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Leaving the Legal Grind: Land a Plum Job as an Administration Law Judge

Leaving the Legal Grind: Land a Plum Job as an Administration Law Judge

Elizabeth Juge |

Experienced litigators and administrative law specialists take note—the U.S. Office of Personnel Management recently announced that the Administrative Law Judge exam is open.

Thought to be one of the best jobs in government, ALJs are paid on a special pay scale that is commensurate with Senior Executive Service; but ALJs do not have direct supervisors and are not subject to participation in cursory performance appraisal activities. They have no production goals, and are not responsible for supervising others.

Start your Administrative Law Judge application on

Some view the position as prestigious—the Supreme Court noted that for most Americans, an ALJ is the highest ranking government official they will ever encounter. For attorneys looking to leave the grind of private practice, especially in a declining economy, the ALJ position provides steady and interesting work at a stable and equitable salary, which tops out in 7 years at over $160,000.

You can’t talk about ALJ hiring without talking about the Social Security Administration. SSA employs around 90% of all ALJs in the federal government. As of March 2009, there were 1,422 ALJs employed at 30 federal agencies and sub-agencies. SSA employed more than 1,100 of them. Chief Judge Frank Cristaudo has stated that SSA will hire up to 190 ALJs in a variety of locations in fiscal year 2010. Those judges will be hired from the register created by successful applicants from the upcoming exam. Applicants on the register could also be hired by any of the other agencies employing ALJs. Join in the Social Security Administration Blog and read about ALJ discussions. Blog quote: “I urge those who want to become Administrative Law Judges (ALJs) to study this notice carefully and to monitor the OPM website closely. The last time the register was opened, it only stayed open for a few days. Many who were interested in becoming ALJs failed to apply in time.”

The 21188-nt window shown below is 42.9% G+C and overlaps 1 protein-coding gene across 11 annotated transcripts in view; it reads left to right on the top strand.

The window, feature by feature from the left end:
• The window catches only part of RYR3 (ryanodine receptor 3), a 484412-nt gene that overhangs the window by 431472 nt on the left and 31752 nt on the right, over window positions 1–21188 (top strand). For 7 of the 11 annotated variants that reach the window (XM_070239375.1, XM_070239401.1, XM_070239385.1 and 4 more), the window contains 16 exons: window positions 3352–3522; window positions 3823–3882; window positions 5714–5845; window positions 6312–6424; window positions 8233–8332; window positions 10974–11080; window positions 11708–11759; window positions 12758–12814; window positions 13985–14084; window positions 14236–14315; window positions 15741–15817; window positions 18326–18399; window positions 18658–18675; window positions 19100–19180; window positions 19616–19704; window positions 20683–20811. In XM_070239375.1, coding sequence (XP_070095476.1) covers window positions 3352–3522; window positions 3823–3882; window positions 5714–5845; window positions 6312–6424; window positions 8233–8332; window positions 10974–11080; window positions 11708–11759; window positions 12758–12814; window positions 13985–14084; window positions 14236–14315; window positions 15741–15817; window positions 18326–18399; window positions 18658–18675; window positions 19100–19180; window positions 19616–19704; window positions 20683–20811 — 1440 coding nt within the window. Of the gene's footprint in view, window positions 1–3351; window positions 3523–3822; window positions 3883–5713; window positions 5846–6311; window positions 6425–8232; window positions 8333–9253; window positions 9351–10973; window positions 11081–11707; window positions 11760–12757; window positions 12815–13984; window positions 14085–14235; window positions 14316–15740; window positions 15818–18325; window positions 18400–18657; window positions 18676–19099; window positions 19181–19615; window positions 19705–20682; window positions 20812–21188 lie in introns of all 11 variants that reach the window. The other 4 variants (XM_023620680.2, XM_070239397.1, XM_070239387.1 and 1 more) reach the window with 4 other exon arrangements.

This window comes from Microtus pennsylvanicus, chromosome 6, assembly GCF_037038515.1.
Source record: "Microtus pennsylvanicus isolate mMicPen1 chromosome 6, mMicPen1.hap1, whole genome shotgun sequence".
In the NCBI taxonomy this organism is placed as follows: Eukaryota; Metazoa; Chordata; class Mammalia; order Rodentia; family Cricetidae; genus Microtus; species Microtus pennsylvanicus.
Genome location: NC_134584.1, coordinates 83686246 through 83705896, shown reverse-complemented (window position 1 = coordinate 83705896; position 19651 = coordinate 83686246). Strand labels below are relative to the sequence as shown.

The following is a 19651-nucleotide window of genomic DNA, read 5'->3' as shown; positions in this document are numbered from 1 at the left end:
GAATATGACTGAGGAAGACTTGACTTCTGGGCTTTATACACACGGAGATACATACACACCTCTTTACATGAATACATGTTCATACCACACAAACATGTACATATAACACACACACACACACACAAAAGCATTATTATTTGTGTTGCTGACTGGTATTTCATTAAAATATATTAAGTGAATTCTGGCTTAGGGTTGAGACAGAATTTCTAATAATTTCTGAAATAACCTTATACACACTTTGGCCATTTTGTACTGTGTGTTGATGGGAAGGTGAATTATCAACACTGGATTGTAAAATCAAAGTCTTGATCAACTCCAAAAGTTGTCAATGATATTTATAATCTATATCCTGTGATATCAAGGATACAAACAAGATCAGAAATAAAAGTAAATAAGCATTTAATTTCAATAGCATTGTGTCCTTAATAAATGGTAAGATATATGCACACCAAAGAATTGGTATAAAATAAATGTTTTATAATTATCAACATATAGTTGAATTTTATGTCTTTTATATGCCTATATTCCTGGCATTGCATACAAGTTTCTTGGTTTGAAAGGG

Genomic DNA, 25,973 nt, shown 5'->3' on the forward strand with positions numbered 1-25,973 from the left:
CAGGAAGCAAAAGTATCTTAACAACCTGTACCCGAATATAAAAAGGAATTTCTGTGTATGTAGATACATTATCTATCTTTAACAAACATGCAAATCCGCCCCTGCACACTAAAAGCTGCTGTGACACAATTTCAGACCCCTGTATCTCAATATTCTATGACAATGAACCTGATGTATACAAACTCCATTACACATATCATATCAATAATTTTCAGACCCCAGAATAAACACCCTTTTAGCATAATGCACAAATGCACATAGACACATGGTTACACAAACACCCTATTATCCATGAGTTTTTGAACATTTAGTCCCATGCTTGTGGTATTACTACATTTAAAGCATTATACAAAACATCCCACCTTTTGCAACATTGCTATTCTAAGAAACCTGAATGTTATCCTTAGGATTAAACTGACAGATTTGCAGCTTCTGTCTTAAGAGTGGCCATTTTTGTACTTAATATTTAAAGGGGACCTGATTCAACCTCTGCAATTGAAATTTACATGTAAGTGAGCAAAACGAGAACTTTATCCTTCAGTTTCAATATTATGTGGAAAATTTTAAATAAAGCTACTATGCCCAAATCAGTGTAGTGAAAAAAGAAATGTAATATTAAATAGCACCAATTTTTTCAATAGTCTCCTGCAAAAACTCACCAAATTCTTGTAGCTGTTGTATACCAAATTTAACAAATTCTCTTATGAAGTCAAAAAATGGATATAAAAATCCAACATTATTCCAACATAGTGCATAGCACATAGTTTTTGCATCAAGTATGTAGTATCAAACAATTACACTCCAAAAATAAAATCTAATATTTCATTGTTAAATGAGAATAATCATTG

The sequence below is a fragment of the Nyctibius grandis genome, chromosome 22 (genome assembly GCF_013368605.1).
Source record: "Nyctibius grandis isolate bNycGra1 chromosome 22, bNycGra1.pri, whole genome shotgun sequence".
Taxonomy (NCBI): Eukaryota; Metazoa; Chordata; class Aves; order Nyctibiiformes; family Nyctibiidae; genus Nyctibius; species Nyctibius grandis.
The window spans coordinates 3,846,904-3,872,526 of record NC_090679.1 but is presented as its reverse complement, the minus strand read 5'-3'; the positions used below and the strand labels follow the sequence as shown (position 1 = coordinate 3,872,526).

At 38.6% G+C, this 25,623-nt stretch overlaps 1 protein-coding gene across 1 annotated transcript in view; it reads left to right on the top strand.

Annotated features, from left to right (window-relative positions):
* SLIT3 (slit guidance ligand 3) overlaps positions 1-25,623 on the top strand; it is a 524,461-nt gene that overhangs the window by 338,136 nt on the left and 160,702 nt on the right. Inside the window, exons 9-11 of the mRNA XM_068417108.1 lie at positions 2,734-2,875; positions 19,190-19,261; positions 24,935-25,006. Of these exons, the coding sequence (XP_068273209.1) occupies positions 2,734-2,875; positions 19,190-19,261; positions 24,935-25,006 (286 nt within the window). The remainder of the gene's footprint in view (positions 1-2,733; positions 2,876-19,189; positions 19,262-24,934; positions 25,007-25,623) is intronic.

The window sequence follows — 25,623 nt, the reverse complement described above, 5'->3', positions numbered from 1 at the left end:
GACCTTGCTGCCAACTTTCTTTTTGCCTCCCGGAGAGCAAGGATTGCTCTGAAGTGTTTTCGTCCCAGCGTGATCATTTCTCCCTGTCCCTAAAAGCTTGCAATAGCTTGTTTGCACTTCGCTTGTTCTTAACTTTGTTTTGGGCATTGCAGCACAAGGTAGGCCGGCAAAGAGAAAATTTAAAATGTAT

Elizabeth Juge, a Senior Federal Career Consultant and Legal Application Expert at The Resume Place in Baltimore, MD, answers Frequently Asked Questions by attorney applicants about qualifications, the exam review process and how to prepare successful application materials.

Next Page: Frequently Asked Questions

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